The morale of my teams was quite low, and skepticism was quite high in the midst of our first day at APE. My students had read articles and a book on Manshiyyet, but the initial physical reality of the neighborhood was overwhelmingly depressive.

However, at the end of our first day there, my students began to interview the Zabaleen, and this social interaction lifted their spirits tremendously. One team interviewed a gardener and found out his children were attending high school and his oldest daughter was attending a trade school for hotel service. The gardener himself could not read, but he said it was of the utmost importance that his daughters were going to get an education.

The optimism of the Zabaleen themselves infected my students, and another team returning from purchasing snacks at a store across the street told the class of the interest the locals had in seeing us arrive and were particularly fascinated in finding out why we there. We had arrived on busses as a class, but the teams themselves would be returning in their own vehicles and it was with renewed vigor my students looked forward to coming back.

Interviews among the Zabaleen led my students to alter and fine-tune their surveys, and their findings were a little bit surprising. For example, they found education was a high priority for the Zabaleen, just as it was to the gardener, but a key obstacle was transportation. More surprising were the interviews and surveys found the Zabaleen preferred having a high school built in their neighborhood rather than having improved transportation to high schools outside of the neighborhood. Parents said it was extremely difficult to persuade their children to attend outside schools because their sons and daughters find the discrimination outside the community to be more than they can bear. Thus, while outsiders might speculate the main obstacle to the Zabaleen receiving secondary education was a physical barrier of transportation infrastructure, my students found in listening to the Zabaleen that the main obstacle was a social barrier of demeaning spoken words and body language communicating discrimination and disgust.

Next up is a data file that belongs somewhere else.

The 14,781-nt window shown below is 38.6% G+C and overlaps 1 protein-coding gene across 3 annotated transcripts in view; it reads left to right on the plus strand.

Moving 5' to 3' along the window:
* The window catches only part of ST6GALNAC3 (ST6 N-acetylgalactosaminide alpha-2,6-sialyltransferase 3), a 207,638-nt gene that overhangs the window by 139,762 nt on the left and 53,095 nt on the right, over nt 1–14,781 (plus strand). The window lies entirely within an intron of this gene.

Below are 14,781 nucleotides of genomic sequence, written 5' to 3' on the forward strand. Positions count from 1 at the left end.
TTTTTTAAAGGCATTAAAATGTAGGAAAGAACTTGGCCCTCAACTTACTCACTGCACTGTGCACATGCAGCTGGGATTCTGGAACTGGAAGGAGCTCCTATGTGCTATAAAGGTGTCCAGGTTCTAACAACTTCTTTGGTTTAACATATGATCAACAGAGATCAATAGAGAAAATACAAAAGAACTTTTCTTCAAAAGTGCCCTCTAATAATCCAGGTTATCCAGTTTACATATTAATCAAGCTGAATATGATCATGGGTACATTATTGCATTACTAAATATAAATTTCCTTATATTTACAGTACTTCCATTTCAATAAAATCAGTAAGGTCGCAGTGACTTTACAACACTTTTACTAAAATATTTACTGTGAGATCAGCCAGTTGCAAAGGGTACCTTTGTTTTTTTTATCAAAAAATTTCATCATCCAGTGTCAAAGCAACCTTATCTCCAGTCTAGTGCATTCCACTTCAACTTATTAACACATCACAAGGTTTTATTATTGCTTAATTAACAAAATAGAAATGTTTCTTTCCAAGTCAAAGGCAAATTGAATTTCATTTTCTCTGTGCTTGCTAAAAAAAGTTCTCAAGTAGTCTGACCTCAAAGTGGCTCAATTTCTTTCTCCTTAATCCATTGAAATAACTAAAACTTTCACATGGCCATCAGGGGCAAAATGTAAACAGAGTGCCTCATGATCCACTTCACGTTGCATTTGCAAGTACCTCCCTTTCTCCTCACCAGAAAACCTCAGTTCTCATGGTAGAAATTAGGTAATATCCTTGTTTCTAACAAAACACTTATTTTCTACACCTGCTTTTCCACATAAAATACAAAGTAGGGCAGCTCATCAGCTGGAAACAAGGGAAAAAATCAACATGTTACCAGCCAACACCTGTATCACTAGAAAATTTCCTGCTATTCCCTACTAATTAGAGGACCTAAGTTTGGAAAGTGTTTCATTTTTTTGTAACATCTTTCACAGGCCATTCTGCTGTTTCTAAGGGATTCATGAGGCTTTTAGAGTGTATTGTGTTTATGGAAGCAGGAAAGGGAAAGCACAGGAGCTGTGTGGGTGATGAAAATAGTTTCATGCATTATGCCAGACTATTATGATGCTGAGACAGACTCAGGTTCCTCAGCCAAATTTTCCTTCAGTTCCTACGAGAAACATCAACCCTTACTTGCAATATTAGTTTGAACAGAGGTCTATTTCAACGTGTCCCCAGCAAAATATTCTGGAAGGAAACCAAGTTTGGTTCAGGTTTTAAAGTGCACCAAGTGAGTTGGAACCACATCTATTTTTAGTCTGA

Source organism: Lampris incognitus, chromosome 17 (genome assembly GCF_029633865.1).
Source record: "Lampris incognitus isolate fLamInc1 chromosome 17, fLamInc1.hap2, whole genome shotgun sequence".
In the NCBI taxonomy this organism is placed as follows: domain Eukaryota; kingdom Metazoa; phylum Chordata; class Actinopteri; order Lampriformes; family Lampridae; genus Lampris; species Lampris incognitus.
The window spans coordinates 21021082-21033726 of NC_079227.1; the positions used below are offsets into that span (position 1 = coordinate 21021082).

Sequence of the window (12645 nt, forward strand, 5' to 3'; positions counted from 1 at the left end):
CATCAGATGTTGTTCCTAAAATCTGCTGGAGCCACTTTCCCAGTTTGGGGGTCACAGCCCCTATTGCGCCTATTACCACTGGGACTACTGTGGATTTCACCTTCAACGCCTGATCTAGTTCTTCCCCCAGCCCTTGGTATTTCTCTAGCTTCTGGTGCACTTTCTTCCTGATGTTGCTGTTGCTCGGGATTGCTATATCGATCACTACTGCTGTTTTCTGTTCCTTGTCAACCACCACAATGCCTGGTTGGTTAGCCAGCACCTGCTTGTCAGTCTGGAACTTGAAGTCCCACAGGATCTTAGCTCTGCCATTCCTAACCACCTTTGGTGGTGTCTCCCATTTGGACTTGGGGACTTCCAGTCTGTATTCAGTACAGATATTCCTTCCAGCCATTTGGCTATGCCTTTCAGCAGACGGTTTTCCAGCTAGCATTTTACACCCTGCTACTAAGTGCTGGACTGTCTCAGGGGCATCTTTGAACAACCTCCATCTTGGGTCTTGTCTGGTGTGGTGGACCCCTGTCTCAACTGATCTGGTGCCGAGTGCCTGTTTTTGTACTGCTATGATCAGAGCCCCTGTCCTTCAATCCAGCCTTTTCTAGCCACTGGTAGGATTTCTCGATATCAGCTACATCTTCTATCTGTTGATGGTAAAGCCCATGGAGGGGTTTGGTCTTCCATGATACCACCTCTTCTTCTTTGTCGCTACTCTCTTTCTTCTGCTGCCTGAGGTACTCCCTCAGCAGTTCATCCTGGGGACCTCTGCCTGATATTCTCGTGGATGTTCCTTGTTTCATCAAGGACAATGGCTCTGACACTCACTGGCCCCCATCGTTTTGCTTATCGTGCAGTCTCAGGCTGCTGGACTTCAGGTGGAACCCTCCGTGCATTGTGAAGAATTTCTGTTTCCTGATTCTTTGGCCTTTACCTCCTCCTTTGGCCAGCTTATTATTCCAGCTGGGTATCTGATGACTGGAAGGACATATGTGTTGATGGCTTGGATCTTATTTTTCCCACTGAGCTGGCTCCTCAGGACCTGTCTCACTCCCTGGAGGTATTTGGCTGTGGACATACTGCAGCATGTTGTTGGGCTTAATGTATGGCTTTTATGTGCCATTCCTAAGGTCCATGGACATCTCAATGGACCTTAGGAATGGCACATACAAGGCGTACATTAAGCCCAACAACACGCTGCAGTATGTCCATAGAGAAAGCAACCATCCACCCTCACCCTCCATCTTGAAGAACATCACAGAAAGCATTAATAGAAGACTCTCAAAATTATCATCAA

The most important information my students gained was the plea from the Zabaleen for Cairo residents to, “Please separate your kitchen scraps and biodegradables from your paper, glass, and metals into separate bags. This would help us the most.” 

This informative plea began to filter through informal channels typical of the Cairo grapevines that fueled the January 25th Revolution after television, radio, the Internet, and all telephones were shut down. This information led to many residents in my neighborhood, and others, to begin separating their vegetable, glass, metal, and paper refuse.  Actually, it had been a question many ex-patriots had already been asking, but for the first time they had hard information as to what the Zabaleen wanted them to do.  Our information helped people to work with the Zabaleen.

This service-learning gave my students a chance to work with people from the lowest caste in their society, and it allowed them to discover the human face of people living in those circumstances.  It gave my students and myself the desire to dream of a possibility when the Zabaleen would not have to face daily discrimination.

The lessons in our book were on paper. The learning we did in our work with the Zabaleen was in our hearts and our minds. Concepts came to life as we struggled to fathom how people could be forced to live under such horrendous conditions and social discrimination. You can turn the page of a book and it is easy to forget. Talking to a real person makes it easier to search for understanding and to find ways to change the situation.